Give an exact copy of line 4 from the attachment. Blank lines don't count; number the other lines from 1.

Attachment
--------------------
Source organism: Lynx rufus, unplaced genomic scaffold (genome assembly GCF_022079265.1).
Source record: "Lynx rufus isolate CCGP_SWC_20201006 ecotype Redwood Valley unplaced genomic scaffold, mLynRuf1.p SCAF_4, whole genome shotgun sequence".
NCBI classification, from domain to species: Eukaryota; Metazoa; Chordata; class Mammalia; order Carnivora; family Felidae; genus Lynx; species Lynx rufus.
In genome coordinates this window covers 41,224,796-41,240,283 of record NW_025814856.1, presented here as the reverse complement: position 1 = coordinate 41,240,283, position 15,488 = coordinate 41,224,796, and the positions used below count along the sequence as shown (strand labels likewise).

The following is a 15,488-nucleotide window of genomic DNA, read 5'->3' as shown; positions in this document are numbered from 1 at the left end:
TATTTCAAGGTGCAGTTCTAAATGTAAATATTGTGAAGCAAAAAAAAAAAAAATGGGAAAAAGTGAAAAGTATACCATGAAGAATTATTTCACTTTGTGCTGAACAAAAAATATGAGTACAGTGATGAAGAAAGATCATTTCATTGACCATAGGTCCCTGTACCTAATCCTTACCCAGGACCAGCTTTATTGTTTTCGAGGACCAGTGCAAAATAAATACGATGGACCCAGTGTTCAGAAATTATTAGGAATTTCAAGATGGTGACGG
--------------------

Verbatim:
In genome coordinates this window covers 41,224,796-41,240,283 of record NW_025814856.1, presented here as the reverse complement: position 1 = coordinate 41,240,283, position 15,488 = coordinate 41,224,796, and the positions used below count along the sequence as shown (strand labels likewise).